Rather than disrupting work processes, working from home has actually made most advice practices more productive, according to a major advice technology provider.
In an episode of The ifa Show podcast, Iress manager, practice solutions team Kelli Wilmer said the COVID-19 crisis had broken down a number of misconceptions advice business leaders may have had about their employees working remotely.
“I think the common perception of working from home in the past is that people would be lying around on their couches watching TV, they might move the mouse a bit on their computer to show they’re online and business leaders have been concerned that they can’t actually know their teams are working,” Ms Wilmer said.
“But we’ve actually seen people be more productive by working from home, because we’ve removed the crunch of commute times and a lot of other distractions in life. Working in an office, sometimes it will be a case of how many breaks do you take, or do you run out of the office to grab a coffee with a colleague.
“Those distractions just aren’t there anymore and people are putting that time to good use.”
Ms Wilmer said advice firms were making use of technology to effectively replace both formal and informal conversations between practice principals and staff.
“We’ve seen a lot of practices take on the use of messaging services such as Slack and Microsoft Teams, and that’s bridged the gap between having those off the cuff conversations where you would normally just turn to someone sitting next to you,” she said.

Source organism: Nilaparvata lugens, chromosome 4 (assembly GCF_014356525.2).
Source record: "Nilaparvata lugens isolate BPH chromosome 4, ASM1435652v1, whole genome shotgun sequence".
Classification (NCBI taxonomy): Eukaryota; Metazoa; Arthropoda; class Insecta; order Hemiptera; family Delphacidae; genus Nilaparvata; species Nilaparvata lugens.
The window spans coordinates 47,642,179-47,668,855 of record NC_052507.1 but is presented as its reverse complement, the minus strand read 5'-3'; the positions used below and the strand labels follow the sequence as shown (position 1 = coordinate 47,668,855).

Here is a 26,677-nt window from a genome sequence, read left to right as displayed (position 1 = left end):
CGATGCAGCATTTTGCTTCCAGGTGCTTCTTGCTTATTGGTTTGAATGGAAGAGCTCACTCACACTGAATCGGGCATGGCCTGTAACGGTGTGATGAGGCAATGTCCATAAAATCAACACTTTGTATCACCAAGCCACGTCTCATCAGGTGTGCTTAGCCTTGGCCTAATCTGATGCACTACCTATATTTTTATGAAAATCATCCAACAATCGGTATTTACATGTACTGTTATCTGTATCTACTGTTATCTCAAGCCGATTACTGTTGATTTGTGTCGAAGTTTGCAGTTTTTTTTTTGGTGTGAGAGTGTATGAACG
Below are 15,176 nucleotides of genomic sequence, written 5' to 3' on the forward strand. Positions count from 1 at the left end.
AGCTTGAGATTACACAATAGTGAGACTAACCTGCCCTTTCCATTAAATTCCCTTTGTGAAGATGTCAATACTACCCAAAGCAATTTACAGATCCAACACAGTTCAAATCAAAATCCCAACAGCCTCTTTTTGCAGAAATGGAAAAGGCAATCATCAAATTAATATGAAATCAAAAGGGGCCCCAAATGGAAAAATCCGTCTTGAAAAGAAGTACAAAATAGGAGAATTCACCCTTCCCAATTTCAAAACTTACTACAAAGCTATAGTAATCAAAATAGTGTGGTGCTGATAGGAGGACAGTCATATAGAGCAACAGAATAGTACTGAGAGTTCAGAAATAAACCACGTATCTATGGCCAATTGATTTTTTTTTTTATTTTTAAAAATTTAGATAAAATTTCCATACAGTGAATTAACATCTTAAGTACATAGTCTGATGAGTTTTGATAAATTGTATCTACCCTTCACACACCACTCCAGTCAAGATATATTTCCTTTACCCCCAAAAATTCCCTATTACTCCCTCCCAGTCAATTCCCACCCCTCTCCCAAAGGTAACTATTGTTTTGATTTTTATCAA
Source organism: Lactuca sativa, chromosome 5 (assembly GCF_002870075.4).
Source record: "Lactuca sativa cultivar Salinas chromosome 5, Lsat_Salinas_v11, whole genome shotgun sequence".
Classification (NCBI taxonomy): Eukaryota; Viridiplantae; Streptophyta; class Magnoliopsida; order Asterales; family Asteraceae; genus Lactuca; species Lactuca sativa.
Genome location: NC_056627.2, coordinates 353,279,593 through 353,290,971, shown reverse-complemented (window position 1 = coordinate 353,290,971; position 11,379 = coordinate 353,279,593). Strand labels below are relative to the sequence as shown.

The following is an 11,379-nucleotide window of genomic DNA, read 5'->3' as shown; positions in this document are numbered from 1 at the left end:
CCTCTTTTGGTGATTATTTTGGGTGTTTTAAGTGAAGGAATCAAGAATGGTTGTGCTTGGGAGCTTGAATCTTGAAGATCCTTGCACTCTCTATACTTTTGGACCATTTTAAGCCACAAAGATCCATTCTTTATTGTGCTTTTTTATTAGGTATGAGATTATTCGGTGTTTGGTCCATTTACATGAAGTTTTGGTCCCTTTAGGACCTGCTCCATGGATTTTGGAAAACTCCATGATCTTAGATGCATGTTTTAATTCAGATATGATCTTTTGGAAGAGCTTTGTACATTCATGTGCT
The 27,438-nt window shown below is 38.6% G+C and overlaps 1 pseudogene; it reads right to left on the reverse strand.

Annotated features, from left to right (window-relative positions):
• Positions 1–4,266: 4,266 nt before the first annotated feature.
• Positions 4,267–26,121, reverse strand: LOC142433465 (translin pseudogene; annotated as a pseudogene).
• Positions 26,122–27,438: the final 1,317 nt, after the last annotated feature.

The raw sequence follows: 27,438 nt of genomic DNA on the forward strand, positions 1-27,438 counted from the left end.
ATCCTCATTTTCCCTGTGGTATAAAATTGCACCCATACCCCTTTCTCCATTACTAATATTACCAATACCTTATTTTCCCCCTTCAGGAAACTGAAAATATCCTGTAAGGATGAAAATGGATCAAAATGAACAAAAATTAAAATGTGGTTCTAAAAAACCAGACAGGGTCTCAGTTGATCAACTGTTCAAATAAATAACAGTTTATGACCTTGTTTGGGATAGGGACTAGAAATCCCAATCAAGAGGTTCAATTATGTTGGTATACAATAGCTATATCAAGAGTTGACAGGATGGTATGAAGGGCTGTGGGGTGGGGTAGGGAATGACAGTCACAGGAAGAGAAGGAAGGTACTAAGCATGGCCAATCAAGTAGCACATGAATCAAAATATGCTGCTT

“From a work flow tracking point of view, the use of work flow software has continued to be utilised and we’ve seen [practices] putting stronger use of that into place.
“This can give the business a great insight into work being carried out for a client and keep staff accountable for delivery of services as well, and business leaders can then track that through a variety of reporting tools.”
Ms Wilmer said as lockdown restrictions were eased, it was likely that advice businesses would develop a ‘new normal’ of work practices that were a more flexible combination between remote work and hours in the office.
“I do believe people will gravitate back to the office environment so there can be a bit of separation between home and work for them,” she said.
“I think we’ll see it evolve into a happy medium where there will be some work from home days and other days where people will be back in the office. For this to be successful, there has to be a change of mindset for leaders running those businesses to support their employees who desire flexibility and especially for those who actively show they’re productive.
“Using software to be able to distribute work and report on that is going to give business owners and advisers the comfort that work is actually being carried out for their clients.”
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